The US has its commerce secretary and Britain its board of trade for promoting exports. But we have a commerce minister and an industries minister. While Humayun Akhtar Khan retains his commerce portfolio, Jehangir Khan Tareen had become minister for industries and production and special initiatives and Mushtaq Ali Cheema as minister for textiles.
We have a genius for spelling out names of ministries in great detail to impress people. We have now Hamid Yar Hiraj as minister of state for commerce division and Ali Nawaz Khan Maher as minister of state for industries, production and special initiatives.
The people are intrigued by the appointment of former ISI Chief Lt. Gen. (retd) Javed Ashraf as minister for education. Is he supposed to discipline the madressahs?
There is indeed a great deal of duplication or overlapping. Untangling it all and then putting pieces together can be pretty tough task without offending the sensibilities of the new ministers, particularly the more educated young against the less educated elder ministers.
And not content with two young ministers to assist him as finance minister Shaukat Aziz has Dr. Salman Shah, an eminent academic, to help him with his ministry. It would take a magician to get great results out of this motley crowd of ministers and advisers while acting under the advice of the other two members of the troika.
There has to be a great deal of give and take. If such accommodation is not forthcoming, he should be able to drop some of the ministers instead of merely changing their portfolios, as has been done with the former ministers who have rejoined the new setup. The country is too poor to carry such a huge ministerial cargo for too long.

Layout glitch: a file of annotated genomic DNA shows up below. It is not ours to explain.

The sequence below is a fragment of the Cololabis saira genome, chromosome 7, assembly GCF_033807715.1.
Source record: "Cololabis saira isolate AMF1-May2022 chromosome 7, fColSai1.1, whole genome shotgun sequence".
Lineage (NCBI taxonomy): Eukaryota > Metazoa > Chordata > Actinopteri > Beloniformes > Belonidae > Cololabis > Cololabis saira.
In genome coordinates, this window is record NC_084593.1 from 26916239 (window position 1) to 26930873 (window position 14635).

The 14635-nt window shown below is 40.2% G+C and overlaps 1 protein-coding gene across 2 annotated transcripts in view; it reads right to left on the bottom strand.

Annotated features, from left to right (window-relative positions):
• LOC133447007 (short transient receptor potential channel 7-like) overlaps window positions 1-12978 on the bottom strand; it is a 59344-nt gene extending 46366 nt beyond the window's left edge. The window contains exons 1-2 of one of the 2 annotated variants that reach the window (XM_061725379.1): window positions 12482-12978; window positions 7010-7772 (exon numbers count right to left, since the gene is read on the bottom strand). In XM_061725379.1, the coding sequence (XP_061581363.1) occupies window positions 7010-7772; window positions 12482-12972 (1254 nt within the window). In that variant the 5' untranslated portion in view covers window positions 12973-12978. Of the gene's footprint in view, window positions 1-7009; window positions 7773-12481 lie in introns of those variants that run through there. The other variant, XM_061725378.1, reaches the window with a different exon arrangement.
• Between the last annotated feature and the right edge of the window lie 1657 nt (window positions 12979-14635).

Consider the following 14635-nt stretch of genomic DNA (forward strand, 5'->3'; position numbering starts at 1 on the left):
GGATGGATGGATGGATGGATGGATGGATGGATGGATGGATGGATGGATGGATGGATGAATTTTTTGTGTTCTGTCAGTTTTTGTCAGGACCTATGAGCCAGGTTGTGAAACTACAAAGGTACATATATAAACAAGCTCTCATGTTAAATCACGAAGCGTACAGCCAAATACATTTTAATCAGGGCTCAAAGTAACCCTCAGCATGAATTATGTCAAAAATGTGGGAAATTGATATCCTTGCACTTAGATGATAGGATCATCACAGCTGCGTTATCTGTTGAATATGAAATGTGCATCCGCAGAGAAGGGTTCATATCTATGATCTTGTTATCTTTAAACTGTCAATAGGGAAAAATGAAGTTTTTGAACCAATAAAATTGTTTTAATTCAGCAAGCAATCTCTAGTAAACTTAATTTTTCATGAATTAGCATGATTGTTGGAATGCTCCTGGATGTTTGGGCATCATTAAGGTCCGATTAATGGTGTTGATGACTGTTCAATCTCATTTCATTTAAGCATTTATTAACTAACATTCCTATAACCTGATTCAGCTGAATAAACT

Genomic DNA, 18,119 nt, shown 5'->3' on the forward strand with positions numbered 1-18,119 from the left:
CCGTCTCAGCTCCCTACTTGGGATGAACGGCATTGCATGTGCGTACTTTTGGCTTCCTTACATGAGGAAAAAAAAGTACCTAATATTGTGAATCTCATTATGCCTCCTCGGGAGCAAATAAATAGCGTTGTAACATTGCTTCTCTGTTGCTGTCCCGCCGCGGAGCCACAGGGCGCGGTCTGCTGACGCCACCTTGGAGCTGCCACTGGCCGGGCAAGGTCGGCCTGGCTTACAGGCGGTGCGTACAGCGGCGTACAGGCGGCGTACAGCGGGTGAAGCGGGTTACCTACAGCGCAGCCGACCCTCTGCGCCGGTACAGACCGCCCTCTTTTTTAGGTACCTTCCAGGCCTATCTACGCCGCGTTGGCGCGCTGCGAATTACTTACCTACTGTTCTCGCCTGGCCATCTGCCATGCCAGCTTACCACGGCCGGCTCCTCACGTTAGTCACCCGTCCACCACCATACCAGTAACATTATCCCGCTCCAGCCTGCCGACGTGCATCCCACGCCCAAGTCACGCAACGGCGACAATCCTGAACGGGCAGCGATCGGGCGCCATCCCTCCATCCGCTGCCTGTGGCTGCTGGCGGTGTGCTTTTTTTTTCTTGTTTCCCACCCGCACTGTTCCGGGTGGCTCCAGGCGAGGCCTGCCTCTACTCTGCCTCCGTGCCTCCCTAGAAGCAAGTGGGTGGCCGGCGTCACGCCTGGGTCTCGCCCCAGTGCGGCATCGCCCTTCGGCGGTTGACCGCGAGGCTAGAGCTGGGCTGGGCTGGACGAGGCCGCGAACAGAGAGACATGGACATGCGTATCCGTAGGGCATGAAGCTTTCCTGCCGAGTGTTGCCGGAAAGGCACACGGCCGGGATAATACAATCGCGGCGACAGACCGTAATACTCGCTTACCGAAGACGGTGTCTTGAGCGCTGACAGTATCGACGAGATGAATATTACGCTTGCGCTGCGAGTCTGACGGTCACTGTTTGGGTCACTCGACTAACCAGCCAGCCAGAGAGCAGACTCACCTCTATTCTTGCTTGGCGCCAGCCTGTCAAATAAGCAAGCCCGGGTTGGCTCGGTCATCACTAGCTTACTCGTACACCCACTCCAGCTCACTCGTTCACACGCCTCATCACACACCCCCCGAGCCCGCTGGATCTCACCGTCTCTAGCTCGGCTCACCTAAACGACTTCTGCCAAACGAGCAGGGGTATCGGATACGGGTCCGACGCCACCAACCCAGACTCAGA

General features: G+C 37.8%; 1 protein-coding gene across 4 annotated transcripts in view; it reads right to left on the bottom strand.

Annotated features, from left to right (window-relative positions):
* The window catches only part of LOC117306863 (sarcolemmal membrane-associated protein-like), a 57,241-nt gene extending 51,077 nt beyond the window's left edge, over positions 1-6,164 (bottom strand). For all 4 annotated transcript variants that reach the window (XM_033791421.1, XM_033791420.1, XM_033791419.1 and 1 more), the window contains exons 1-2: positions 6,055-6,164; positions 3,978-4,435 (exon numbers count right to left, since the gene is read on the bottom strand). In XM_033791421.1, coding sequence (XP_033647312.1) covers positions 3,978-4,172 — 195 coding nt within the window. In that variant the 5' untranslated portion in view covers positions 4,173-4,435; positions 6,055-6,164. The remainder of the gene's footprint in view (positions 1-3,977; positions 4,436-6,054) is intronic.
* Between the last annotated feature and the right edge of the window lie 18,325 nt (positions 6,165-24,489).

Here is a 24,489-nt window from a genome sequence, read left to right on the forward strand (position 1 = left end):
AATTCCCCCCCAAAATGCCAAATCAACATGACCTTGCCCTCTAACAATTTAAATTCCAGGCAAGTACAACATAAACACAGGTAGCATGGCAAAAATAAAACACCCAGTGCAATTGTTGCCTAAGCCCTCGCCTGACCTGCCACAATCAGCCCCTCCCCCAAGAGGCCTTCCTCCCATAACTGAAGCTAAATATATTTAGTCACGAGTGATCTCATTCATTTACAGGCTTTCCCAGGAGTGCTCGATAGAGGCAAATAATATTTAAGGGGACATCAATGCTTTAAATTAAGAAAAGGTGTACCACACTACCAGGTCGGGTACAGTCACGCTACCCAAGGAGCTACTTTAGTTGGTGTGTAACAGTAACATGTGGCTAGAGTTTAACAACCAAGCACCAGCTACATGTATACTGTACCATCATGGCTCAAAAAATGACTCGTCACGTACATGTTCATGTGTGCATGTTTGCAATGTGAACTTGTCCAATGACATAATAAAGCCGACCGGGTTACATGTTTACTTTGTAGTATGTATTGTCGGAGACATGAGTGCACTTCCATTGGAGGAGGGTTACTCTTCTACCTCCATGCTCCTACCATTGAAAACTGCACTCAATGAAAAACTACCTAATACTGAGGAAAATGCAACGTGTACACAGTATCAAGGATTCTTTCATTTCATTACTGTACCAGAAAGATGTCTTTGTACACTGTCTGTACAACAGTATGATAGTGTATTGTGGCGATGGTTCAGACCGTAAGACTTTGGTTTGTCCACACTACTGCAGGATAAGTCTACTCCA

Lessons from Beslan
What words do you use to express the horror of what happened in a Beslan school? How can any words capture the total awfulness, the total senselessness, the total tragedy of what happened there?
How do you describe the scenes of bloodied, naked children fleeing in terror; row after row of bodies; grieving parents and mass funerals? How do you even begin to understand the feelings of Beslan's residents? There are no words.
Who does one blame for such an atrocity? The terrorists, of course, who carried it out. 'Hostage takers' - the term used in most media reports - is far too benign for such people.
Accounts of the 50-plus hour ordeal coming out reveal a group for whom killing was like coughing - it took that little thought and was that easily forgotten. The values (if any) of the terrorists who seized control of the Middle School-1 were so completely alien to what we call 'civilization' and 'humanity' that many have (justifiably) called them animals.
Who were the terrorists? The media and most analysts pointed the finger at Chechen militants close to Shamil Basayev, notorious Chechen rebel fighter. But Russian government spokesmen blamed foreign Islamic terrorists.